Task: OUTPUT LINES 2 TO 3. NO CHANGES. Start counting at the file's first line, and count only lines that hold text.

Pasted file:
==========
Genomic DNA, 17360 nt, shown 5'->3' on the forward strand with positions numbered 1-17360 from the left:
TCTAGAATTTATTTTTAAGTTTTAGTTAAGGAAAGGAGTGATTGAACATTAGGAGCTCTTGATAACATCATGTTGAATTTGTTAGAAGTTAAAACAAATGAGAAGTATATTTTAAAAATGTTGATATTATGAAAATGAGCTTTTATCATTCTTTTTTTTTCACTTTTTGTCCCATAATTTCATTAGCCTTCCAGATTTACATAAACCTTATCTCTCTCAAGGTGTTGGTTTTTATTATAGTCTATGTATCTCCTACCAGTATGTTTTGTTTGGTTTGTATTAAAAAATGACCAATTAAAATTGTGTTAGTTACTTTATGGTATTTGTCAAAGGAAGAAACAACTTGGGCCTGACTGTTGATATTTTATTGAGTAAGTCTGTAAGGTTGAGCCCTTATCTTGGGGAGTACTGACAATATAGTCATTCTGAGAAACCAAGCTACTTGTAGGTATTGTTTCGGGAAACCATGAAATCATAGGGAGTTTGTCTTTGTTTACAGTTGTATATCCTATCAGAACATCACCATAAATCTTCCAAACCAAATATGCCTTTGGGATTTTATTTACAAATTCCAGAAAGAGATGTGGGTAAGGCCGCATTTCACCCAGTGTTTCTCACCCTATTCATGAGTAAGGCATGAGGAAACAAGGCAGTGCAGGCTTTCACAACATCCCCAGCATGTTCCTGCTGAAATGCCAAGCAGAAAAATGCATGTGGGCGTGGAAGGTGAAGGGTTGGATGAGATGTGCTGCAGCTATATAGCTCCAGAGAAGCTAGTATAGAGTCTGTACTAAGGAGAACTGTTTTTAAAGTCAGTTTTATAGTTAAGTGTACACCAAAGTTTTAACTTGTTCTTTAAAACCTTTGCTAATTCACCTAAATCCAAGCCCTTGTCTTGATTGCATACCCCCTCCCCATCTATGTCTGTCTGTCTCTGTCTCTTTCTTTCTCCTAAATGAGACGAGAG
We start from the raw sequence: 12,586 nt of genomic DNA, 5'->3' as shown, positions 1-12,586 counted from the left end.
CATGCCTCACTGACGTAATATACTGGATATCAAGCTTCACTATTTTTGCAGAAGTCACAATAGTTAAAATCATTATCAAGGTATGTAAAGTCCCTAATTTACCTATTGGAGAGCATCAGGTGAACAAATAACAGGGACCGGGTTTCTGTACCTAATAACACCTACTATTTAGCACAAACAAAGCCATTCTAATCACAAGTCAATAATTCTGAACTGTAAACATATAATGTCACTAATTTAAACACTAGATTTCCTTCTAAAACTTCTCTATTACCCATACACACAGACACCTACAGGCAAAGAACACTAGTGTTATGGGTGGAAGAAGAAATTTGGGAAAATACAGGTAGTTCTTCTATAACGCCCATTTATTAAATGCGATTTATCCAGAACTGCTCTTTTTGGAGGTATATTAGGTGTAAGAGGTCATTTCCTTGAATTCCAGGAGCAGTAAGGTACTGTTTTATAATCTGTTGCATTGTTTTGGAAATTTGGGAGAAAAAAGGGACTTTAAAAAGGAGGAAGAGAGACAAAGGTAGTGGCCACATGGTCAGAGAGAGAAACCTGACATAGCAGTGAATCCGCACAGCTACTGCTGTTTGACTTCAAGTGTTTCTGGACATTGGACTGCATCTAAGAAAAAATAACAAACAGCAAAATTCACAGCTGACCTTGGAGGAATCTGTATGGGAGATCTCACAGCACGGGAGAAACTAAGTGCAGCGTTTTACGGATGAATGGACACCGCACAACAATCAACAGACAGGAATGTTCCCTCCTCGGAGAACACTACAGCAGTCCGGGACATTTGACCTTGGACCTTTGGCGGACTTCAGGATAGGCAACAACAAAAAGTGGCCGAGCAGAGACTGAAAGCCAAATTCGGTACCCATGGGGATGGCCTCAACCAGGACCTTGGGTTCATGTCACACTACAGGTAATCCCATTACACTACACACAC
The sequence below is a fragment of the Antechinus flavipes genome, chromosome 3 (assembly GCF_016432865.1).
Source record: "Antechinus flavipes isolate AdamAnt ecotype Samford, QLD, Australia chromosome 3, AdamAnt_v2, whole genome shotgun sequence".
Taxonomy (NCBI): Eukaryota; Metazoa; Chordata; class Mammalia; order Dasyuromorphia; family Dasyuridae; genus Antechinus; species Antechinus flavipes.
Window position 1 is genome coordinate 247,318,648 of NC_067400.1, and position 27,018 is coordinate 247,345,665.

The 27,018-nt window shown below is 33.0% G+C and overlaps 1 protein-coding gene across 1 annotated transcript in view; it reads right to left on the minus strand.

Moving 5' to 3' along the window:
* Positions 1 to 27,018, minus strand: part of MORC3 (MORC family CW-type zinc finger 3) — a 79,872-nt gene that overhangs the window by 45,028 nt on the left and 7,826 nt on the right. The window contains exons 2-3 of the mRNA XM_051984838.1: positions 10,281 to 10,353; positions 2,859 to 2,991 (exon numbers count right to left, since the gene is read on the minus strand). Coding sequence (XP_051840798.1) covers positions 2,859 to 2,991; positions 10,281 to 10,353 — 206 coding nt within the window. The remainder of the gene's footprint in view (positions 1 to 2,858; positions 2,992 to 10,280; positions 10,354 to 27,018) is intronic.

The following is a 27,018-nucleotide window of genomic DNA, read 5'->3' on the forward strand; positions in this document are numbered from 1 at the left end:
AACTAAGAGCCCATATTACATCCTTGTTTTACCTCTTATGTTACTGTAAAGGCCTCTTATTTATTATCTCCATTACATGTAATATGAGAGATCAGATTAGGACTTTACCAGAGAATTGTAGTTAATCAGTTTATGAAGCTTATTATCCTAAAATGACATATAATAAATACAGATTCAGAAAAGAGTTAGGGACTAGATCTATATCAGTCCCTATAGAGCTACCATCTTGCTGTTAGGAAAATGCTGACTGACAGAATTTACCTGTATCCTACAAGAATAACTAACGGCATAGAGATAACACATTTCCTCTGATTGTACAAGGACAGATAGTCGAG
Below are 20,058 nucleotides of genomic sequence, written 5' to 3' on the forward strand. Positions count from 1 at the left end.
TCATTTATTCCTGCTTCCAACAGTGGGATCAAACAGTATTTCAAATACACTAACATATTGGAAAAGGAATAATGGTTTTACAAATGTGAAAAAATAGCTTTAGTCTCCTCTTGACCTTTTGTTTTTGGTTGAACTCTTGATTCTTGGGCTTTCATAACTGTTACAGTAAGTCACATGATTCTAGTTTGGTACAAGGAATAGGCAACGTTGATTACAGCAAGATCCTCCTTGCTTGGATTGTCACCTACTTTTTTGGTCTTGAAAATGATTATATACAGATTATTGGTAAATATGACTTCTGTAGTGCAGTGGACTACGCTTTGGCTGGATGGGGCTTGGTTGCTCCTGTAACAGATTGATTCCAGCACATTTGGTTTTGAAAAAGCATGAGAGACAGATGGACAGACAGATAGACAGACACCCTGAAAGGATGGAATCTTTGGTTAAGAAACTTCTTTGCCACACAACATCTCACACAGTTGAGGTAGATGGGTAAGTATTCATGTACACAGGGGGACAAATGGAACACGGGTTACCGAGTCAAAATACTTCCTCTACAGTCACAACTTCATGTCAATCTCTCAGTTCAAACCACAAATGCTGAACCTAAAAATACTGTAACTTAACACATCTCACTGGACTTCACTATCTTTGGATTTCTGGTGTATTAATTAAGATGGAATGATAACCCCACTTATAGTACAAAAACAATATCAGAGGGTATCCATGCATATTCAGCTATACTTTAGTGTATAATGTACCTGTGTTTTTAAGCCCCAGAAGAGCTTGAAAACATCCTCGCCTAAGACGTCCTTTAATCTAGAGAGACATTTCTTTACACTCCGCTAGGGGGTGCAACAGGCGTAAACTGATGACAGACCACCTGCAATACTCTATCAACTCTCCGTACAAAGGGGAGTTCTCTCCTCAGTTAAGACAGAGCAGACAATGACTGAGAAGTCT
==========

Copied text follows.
TCTAGAATTTATTTTTAAGTTTTAGTTAAGGAAAGGAGTGATTGAACATTAGGAGCTCTTGATAACATCATGTTGAATTTGTTAGAAGTTAAAACAAATGAGAAGTATATTTTAAAAATGTTGATATTATGAAAATGAGCTTTTATCATTCTTTTTTTTTCACTTTTTGTCCCATAATTTCATTAGCCTTCCAGATTTACATAAACCTTATCTCTCTCAAGGTGTTGGTTTTTATTATAGTCTATGTATCTCCTACCAGTATGTTTTGTTTGGTTTGTATTAAAAAATGACCAATTAAAATTGTGTTAGTTACTTTATGGTATTTGTCAAAGGAAGAAACAACTTGGGCCTGACTGTTGATATTTTATTGAGTAAGTCTGTAAGGTTGAGCCCTTATCTTGGGGAGTACTGACAATATAGTCATTCTGAGAAACCAAGCTACTTGTAGGTATTGTTTCGGGAAACCATGAAATCATAGGGAGTTTGTCTTTGTTTACAGTTGTATATCCTATCAGAACATCACCATAAATCTTCCAAACCAAATATGCCTTTGGGATTTTATTTACAAATTCCAGAAAGAGATGTGGGTAAGGCCGCATTTCACCCAGTGTTTCTCACCCTATTCATGAGTAAGGCATGAGGAAACAAGGCAGTGCAGGCTTTCACAACATCCCCAGCATGTTCCTGCTGAAATGCCAAGCAGAAAAATGCATGTGGGCGTGGAAGGTGAAGGGTTGGATGAGATGTGCTGCAGCTATATAGCTCCAGAGAAGCTAGTATAGAGTCTGTACTAAGGAGAACTGTTTTTAAAGTCAGTTTTATAGTTAAGTGTACACCAAAGTTTTAACTTGTTCTTTAAAACCTTTGCTAATTCACCTAAATCCAAGCCCTTGTCTTGATTGCATACCCCCTCCCCATCTATGTCTGTCTGTCTCTGTCTCTTTCTTTCTCCTAAATGAGACGAGAG
We start from the raw sequence: 12,586 nt of genomic DNA, 5'->3' as shown, positions 1-12,586 counted from the left end.